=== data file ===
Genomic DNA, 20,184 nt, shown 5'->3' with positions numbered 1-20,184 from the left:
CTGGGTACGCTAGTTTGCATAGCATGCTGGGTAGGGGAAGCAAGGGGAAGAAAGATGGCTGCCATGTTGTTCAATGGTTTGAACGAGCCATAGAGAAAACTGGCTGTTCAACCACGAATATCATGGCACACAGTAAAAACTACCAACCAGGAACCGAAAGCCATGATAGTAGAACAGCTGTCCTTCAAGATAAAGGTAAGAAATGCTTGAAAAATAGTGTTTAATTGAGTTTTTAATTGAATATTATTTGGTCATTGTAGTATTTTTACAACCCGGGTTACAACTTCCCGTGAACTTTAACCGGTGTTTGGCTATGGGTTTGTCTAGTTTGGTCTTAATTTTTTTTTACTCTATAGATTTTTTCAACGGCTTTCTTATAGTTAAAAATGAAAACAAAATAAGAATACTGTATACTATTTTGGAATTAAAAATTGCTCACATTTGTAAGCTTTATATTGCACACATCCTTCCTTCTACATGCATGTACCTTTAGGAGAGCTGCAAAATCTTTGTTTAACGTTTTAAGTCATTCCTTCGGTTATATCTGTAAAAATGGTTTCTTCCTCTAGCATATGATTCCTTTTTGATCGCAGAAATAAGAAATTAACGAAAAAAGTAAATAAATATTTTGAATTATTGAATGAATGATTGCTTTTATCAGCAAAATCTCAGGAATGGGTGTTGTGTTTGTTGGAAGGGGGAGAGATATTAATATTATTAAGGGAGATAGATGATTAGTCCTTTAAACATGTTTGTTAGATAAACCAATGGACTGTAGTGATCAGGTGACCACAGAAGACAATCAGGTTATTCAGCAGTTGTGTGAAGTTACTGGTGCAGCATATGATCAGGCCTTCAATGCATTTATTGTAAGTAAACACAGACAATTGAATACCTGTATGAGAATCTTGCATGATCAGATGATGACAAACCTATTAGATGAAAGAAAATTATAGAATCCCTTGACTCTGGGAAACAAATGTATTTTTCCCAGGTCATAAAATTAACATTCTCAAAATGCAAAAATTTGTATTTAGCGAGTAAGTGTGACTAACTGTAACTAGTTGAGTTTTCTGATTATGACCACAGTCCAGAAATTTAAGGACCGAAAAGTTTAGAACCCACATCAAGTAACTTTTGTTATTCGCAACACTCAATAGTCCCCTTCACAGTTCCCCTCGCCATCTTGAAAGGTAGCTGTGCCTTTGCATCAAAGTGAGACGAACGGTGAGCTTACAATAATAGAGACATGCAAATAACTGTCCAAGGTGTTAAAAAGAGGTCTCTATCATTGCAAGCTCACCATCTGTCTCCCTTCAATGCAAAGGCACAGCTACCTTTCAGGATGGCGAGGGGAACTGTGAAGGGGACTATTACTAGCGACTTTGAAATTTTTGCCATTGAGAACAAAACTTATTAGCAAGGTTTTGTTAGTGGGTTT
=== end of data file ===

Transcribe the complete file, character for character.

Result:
Genomic DNA, 20,184 nt, shown 5'->3' with positions numbered 1-20,184 from the left:
CTGGGTACGCTAGTTTGCATAGCATGCTGGGTAGGGGAAGCAAGGGGAAGAAAGATGGCTGCCATGTTGTTCAATGGTTTGAACGAGCCATAGAGAAAACTGGCTGTTCAACCACGAATATCATGGCACACAGTAAAAACTACCAACCAGGAACCGAAAGCCATGATAGTAGAACAGCTGTCCTTCAAGATAAAGGTAAGAAATGCTTGAAAAATAGTGTTTAATTGAGTTTTTAATTGAATATTATTTGGTCATTGTAGTATTTTTACAACCCGGGTTACAACTTCCCGTGAACTTTAACCGGTGTTTGGCTATGGGTTTGTCTAGTTTGGTCTTAATTTTTTTTTACTCTATAGATTTTTTCAACGGCTTTCTTATAGTTAAAAATGAAAACAAAATAAGAATACTGTATACTATTTTGGAATTAAAAATTGCTCACATTTGTAAGCTTTATATTGCACACATCCTTCCTTCTACATGCATGTACCTTTAGGAGAGCTGCAAAATCTTTGTTTAACGTTTTAAGTCATTCCTTCGGTTATATCTGTAAAAATGGTTTCTTCCTCTAGCATATGATTCCTTTTTGATCGCAGAAATAAGAAATTAACGAAAAAAGTAAATAAATATTTTGAATTATTGAATGAATGATTGCTTTTATCAGCAAAATCTCAGGAATGGGTGTTGTGTTTGTTGGAAGGGGGAGAGATATTAATATTATTAAGGGAGATAGATGATTAGTCCTTTAAACATGTTTGTTAGATAAACCAATGGACTGTAGTGATCAGGTGACCACAGAAGACAATCAGGTTATTCAGCAGTTGTGTGAAGTTACTGGTGCAGCATATGATCAGGCCTTCAATGCATTTATTGTAAGTAAACACAGACAATTGAATACCTGTATGAGAATCTTGCATGATCAGATGATGACAAACCTATTAGATGAAAGAAAATTATAGAATCCCTTGACTCTGGGAAACAAATGTATTTTTCCCAGGTCATAAAATTAACATTCTCAAAATGCAAAAATTTGTATTTAGCGAGTAAGTGTGACTAACTGTAACTAGTTGAGTTTTCTGATTATGACCACAGTCCAGAAATTTAAGGACCGAAAAGTTTAGAACCCACATCAAGTAACTTTTGTTATTCGCAACACTCAATAGTCCCCTTCACAGTTCCCCTCGCCATCTTGAAAGGTAGCTGTGCCTTTGCATCAAAGTGAGACGAACGGTGAGCTTACAATAATAGAGACATGCAAATAACTGTCCAAGGTGTTAAAAAGAGGTCTCTATCATTGCAAGCTCACCATCTGTCTCCCTTCAATGCAAAGGCACAGCTACCTTTCAGGATGGCGAGGGGAACTGTGAAGGGGACTATTACTAGCGACTTTGAAATTTTTGCCATTGAGAACAAAACTTATTAGCAAGGTTTTGTTAGTGGGTTT